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Ed Willes: What's pro baseball without some peanuts, Crackerjack and cheating?

The Washington Nationals celebrated their World Series championship after defeating the Houston Astros 6-2 in Game 7 of the 2019 World Series at Minute Maid Park on Oct. 30, 2019 in Houston, Texas.
The Washington Nationals celebrated their World Series championship after defeating the Houston Astros 6-2 in Game 7 of the 2019 World Series at Minute Maid Park on Oct. 30, 2019 in Houston, Texas.

Last week, Major League Baseball commissioner Rob Manfred announced the penalties against the Boston Red Sox for stealing signs during the 2018 season and we can safely say this about the decision: If Manfred was trying to establish a clear deterrent, he might have fallen a tad short of the mark.

Manfred ruled the Sox might have used video equipment to steal signs during the regular season but at least they weren’t cheating on the scale of the shameless Houston Astros.

No sir.

The Red Sox, it seems, concocted a scheme masterminded by one J.T. Watkins, the team’s advance scouting assistant, who passed on pitches to a select number of hitters. Watkins’ communications, however, were “episodic and isolated,” and were “less egregious than the Astros’ famed 2017-18 sign-stealing scheme.”

As a result, Watkins, the lone gunman, was suspended without pay for one year and the Red Sox were docked a second-round draft pick, a ruling that was criticized in most sectors for its laughable leniency.

The one holdout? Take a bow David Ortiz, who opined: “What happened in Boston is what everybody is doing in the league right now and I think the punishment was not fair.”

Proving once again all things in life, and sports, are subjective.

The case against the Sox might not have been as sexy, or just plain weird, as the crimes perpetrated by those egregious Astros but, for the 354th time, it underscored baseball’s complicated relationship between the rule of law and the spirit of competition.

On a superficial level, the rule book is black and white and we’re taught from a young age that its enforcement is uncompromising and binding. But, as we grow older, we learn it’s not that simple; that there are many shades between the black and white.

In the game the line between fair and foul is clear and distinct. The line between right and wrong? That’s another story.

It’s a given the Sox and the Astros both gained material advantages through their actions. The Astros’ conspiracy might have been more thorough and wide-ranging. But in the end, both teams ended up in the same place. You just wouldn’t know it from the penalties.

The Astros were fined $5 million and lost their first- and second-round draft picks in 2020 and 2021. Manager A.J. Hinch and GM Jeff Luhnow were suspended for a year. Both were fired by the club.

Alex Cora, a coach with the Astros in 2017, was suspended for a year and subsequently fired from his job as ta da, the Red Sox manager. Carlos Beltran, a player with the Astros in 2017, was hired, then fired as the New York Mets’ manager after his name appeared in the report.

So given all that, the outrage over the microscopic sanctions against the Red Sox is understandable. Baseball, which has been shut down by the COVID-19 pandemic, is clearly trying to move on from this. But there’s a larger issue here, one that has existed as long as ball has been around, and we’ll see some version of it again before too long.

If you perform a Google search with the key words: cheating, gamesmanship and baseball, you get more than half a million hits. There is very serious matter of the steroid epidemic and it’s impact on the game. There is the more whimsical tale of Gaylord Perry, the Hall of Fame pitcher who copped to throwing a spitball throughout his career. There are stories about corked bats, pitchers taking the mound with sandpaper and the early, more primitive attempts at sign stealing.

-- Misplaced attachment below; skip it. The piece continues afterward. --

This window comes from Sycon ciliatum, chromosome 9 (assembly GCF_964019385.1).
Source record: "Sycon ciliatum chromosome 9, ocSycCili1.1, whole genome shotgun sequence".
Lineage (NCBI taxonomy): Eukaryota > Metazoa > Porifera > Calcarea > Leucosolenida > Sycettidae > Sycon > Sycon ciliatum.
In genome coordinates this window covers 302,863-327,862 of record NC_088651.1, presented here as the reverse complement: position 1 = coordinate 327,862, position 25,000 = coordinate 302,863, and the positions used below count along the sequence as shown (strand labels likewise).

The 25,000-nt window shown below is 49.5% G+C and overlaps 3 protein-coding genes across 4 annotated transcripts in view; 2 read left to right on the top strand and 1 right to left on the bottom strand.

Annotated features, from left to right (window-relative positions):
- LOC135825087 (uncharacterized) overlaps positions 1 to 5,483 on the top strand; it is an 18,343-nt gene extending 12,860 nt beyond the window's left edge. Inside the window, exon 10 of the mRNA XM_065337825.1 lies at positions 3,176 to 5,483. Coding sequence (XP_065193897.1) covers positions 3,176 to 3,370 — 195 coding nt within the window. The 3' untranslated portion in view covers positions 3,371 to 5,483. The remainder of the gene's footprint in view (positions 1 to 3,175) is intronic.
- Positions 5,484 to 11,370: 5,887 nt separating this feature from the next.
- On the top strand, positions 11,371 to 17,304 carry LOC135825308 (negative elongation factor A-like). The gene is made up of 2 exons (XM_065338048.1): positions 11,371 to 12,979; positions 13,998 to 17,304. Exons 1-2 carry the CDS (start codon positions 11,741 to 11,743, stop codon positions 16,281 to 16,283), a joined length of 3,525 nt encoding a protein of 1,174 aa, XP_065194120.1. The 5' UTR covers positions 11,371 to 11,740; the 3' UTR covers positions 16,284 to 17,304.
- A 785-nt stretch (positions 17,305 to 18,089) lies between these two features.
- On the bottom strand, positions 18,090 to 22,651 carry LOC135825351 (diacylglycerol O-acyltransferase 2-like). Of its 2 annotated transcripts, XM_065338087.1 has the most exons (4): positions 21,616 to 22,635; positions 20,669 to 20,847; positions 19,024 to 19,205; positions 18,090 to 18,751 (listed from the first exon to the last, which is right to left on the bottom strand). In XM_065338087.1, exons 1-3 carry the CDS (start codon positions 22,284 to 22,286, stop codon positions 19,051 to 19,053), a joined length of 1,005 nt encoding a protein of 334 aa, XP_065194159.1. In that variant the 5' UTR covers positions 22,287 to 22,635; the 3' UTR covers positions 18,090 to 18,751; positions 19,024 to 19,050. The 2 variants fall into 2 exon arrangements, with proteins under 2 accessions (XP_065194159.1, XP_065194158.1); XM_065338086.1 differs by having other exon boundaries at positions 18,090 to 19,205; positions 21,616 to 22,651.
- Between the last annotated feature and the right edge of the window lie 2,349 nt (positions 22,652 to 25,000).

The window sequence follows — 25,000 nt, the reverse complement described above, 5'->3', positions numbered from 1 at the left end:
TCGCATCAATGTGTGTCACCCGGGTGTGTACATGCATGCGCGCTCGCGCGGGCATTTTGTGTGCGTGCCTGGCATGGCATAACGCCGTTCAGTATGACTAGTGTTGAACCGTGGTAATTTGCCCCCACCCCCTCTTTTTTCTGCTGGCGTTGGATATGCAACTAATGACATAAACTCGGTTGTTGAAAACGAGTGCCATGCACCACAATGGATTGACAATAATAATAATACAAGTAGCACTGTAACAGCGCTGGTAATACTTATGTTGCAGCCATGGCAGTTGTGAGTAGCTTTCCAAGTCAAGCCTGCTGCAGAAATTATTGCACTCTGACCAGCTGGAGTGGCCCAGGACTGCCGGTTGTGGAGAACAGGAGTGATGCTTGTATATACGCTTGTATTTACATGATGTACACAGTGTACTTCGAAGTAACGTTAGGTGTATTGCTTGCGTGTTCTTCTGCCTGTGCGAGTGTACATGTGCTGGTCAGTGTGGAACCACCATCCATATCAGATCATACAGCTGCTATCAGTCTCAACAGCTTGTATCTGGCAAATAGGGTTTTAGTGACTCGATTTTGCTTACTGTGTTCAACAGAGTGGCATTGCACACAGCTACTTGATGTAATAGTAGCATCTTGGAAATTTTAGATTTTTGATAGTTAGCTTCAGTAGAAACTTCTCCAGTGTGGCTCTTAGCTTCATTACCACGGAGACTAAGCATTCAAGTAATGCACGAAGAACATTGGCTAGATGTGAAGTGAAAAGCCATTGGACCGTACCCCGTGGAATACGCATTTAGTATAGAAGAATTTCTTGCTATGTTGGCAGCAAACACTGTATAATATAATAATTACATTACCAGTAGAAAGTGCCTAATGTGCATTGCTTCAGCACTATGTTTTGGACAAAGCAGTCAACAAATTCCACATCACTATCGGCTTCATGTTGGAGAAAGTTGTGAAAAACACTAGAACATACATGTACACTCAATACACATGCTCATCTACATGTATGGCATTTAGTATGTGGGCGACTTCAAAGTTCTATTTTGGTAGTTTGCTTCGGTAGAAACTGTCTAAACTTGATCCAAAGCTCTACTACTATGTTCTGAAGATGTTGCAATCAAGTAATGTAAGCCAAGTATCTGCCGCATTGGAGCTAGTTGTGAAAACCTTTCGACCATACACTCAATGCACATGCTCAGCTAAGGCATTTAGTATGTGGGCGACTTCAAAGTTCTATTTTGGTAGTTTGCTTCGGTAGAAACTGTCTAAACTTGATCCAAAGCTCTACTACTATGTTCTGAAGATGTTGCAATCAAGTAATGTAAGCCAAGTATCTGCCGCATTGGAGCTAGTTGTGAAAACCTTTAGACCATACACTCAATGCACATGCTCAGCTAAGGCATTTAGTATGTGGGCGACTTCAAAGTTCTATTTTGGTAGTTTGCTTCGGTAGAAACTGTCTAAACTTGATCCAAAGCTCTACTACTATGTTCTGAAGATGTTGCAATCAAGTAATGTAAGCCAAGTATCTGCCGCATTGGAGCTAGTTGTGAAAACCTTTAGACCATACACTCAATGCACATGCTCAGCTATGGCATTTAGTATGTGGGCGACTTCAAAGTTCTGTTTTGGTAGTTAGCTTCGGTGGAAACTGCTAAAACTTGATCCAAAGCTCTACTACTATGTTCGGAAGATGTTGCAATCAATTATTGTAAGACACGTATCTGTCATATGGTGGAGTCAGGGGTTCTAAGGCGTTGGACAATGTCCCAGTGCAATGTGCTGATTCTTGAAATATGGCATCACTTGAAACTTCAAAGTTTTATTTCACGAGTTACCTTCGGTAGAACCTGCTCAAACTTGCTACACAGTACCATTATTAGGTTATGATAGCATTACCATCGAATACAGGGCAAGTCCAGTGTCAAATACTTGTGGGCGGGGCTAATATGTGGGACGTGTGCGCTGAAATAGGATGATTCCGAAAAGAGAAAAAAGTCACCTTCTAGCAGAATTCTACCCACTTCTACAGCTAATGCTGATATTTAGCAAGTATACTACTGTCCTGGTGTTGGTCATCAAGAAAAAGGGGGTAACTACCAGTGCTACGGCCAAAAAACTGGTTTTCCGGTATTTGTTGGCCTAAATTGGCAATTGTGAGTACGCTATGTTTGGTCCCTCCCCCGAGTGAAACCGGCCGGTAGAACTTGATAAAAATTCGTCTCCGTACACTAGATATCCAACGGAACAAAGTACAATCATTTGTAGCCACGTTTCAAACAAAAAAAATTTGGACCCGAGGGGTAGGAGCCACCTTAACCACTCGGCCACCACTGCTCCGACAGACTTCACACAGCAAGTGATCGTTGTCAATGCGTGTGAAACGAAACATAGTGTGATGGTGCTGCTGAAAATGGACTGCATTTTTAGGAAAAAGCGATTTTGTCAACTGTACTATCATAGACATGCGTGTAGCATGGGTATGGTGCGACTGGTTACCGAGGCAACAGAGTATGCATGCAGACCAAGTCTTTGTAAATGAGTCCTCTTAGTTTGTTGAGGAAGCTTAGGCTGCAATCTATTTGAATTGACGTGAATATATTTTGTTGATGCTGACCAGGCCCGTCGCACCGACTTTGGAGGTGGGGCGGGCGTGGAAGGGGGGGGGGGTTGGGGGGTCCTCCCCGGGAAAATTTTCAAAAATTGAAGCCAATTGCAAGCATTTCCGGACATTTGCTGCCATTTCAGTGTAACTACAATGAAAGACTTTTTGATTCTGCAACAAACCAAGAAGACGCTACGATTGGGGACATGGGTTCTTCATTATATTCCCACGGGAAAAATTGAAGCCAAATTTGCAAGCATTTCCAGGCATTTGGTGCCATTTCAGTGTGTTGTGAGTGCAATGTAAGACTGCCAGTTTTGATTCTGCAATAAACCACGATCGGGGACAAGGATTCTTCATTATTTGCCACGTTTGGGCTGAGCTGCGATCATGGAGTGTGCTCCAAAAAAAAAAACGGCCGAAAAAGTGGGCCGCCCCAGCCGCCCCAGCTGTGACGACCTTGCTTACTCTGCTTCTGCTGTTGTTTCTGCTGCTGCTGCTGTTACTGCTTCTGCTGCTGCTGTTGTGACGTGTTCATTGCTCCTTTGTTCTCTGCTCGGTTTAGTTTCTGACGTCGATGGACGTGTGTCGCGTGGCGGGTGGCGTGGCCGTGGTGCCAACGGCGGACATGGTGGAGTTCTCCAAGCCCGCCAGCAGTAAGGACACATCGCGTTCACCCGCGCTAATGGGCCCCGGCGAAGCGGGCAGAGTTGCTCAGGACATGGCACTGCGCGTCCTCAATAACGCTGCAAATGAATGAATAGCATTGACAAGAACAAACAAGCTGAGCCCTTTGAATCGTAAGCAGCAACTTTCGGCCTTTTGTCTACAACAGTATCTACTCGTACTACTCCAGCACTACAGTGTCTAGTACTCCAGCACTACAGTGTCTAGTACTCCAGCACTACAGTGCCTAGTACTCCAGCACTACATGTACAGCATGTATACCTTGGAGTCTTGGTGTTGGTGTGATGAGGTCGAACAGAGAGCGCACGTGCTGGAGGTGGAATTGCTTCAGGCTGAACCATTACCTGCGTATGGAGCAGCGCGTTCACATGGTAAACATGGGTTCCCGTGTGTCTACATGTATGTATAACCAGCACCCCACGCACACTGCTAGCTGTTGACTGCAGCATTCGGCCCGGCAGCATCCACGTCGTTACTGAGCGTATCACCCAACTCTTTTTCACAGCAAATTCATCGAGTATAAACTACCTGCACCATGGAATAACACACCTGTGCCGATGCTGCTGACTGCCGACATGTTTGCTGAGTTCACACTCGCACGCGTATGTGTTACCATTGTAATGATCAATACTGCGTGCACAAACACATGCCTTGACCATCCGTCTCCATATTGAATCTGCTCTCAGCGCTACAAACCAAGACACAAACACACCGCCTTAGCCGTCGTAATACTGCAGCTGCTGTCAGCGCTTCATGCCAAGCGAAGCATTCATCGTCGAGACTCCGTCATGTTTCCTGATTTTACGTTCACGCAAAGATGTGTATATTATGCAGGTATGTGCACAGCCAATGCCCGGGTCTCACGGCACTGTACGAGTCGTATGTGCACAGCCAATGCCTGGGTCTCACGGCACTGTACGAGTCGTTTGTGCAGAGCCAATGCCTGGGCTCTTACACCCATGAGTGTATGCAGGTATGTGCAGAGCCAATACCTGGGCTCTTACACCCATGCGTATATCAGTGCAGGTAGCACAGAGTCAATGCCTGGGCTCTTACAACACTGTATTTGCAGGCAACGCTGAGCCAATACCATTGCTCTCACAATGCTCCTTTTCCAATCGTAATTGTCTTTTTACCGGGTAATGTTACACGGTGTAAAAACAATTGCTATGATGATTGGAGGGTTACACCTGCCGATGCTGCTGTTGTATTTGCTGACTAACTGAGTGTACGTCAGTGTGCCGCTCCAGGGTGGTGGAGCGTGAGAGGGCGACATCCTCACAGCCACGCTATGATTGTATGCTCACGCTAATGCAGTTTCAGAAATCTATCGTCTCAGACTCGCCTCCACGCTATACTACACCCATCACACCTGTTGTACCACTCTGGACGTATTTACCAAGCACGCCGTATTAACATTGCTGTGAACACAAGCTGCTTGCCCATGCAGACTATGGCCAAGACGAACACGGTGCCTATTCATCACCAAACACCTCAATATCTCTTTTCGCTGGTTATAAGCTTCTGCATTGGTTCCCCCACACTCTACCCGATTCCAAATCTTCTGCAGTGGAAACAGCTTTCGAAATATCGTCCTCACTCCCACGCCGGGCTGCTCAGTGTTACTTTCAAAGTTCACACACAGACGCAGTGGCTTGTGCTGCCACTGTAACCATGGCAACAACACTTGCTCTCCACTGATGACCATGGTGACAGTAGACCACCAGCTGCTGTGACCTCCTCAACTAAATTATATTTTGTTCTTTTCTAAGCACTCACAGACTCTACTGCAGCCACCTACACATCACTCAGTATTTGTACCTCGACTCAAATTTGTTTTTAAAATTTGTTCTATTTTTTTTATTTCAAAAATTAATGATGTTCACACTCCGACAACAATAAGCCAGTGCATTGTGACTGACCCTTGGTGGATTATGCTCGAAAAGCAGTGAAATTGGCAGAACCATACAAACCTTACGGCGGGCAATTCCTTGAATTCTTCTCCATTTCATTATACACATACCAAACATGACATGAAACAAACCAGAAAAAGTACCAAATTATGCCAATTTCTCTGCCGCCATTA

Baseball, it seems, has only been limited by its imagination when it comes to breaking the rules. The difference has been the game’s reaction to the scofflaws.

Take steroids. Despite incontrovertible evidence juicing was rampant in the game — see Jose Canseco, Barry Bonds, Jason Giambi etc., etc. — MLB didn’t introduce mandatory testing until 2004 and didn’t enforce meaningful suspensions until the following year.

In 2006, Sen. George Mitchell launched an investigation and published a 409-page report almost two years later that named 89 players, including some of the game’s biggest stars.

Great, except seven years later the Biogenesis scandal broke, involving Alex Rodriguez, Ryan Braun and others. A-Rod is now rumoured to be interested in buying the New York Mets. Roll that one around in your mind.

Again, we all agree steroids completely distorted the game’s competitive landscape. As for the penalties, MLB has suspended a few big names. But the larger punishment has been reserved for those superstars who, to date, have been denied entry into the Hall of Fame.

Is that just? I used to think so. Now, I wonder. Are the charges against Bonds or Roger Clemens, who were never suspended for steroid use, any more serious than the charges against the Red Sox and Astros? The parties in question were looking for an edge. Both cheated to get it. Hinch, Luhnow and Cora will be rehired at some point.

Where does that leave Bonds and Clemens?

While we’re at it, Pete Rose has been on baseball’s permanently ineligible list for betting on games in which he played and managed. That makes him ineligible for the HOF. Rose maintains he always bet on his own team. Does that punishment fit the crime?

When you start asking those kind of questions, you realize there aren’t any easy answers. You also realize that will always be a part of baseball’s story.

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